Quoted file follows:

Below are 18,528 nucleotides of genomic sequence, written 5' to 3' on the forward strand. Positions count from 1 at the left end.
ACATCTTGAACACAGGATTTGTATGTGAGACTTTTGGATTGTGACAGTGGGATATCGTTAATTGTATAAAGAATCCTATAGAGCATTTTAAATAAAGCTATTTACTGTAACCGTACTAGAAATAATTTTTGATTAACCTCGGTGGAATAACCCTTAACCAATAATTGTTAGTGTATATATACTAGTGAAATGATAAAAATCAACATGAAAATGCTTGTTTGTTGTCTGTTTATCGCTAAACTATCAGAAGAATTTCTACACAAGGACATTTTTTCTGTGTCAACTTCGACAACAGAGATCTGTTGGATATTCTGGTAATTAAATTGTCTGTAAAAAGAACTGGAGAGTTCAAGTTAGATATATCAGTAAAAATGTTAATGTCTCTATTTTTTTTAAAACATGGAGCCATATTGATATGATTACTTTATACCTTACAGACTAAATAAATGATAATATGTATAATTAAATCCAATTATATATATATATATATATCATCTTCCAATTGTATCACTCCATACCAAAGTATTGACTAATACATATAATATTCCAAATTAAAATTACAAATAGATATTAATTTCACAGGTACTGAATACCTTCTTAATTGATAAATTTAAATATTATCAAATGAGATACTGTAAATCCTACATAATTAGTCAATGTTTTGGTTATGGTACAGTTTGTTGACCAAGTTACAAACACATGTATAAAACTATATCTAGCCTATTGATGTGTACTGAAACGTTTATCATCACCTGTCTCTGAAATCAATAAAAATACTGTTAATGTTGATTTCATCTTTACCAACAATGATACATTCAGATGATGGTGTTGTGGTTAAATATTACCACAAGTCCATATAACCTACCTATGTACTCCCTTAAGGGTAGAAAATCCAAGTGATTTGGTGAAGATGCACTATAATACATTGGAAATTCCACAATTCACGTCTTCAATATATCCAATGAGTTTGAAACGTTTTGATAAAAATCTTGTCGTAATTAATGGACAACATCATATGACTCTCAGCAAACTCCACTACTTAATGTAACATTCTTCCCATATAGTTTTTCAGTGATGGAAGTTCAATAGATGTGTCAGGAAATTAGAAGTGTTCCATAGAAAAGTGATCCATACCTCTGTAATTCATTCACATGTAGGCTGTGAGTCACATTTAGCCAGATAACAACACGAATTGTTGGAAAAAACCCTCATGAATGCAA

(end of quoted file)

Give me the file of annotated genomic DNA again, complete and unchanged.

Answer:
Below are 18,528 nucleotides of genomic sequence, written 5' to 3' on the forward strand. Positions count from 1 at the left end.
ACATCTTGAACACAGGATTTGTATGTGAGACTTTTGGATTGTGACAGTGGGATATCGTTAATTGTATAAAGAATCCTATAGAGCATTTTAAATAAAGCTATTTACTGTAACCGTACTAGAAATAATTTTTGATTAACCTCGGTGGAATAACCCTTAACCAATAATTGTTAGTGTATATATACTAGTGAAATGATAAAAATCAACATGAAAATGCTTGTTTGTTGTCTGTTTATCGCTAAACTATCAGAAGAATTTCTACACAAGGACATTTTTTCTGTGTCAACTTCGACAACAGAGATCTGTTGGATATTCTGGTAATTAAATTGTCTGTAAAAAGAACTGGAGAGTTCAAGTTAGATATATCAGTAAAAATGTTAATGTCTCTATTTTTTTTAAAACATGGAGCCATATTGATATGATTACTTTATACCTTACAGACTAAATAAATGATAATATGTATAATTAAATCCAATTATATATATATATATATATCATCTTCCAATTGTATCACTCCATACCAAAGTATTGACTAATACATATAATATTCCAAATTAAAATTACAAATAGATATTAATTTCACAGGTACTGAATACCTTCTTAATTGATAAATTTAAATATTATCAAATGAGATACTGTAAATCCTACATAATTAGTCAATGTTTTGGTTATGGTACAGTTTGTTGACCAAGTTACAAACACATGTATAAAACTATATCTAGCCTATTGATGTGTACTGAAACGTTTATCATCACCTGTCTCTGAAATCAATAAAAATACTGTTAATGTTGATTTCATCTTTACCAACAATGATACATTCAGATGATGGTGTTGTGGTTAAATATTACCACAAGTCCATATAACCTACCTATGTACTCCCTTAAGGGTAGAAAATCCAAGTGATTTGGTGAAGATGCACTATAATACATTGGAAATTCCACAATTCACGTCTTCAATATATCCAATGAGTTTGAAACGTTTTGATAAAAATCTTGTCGTAATTAATGGACAACATCATATGACTCTCAGCAAACTCCACTACTTAATGTAACATTCTTCCCATATAGTTTTTCAGTGATGGAAGTTCAATAGATGTGTCAGGAAATTAGAAGTGTTCCATAGAAAAGTGATCCATACCTCTGTAATTCATTCACATGTAGGCTGTGAGTCACATTTAGCCAGATAACAACACGAATTGTTGGAAAAAACCCTCATGAATGCAA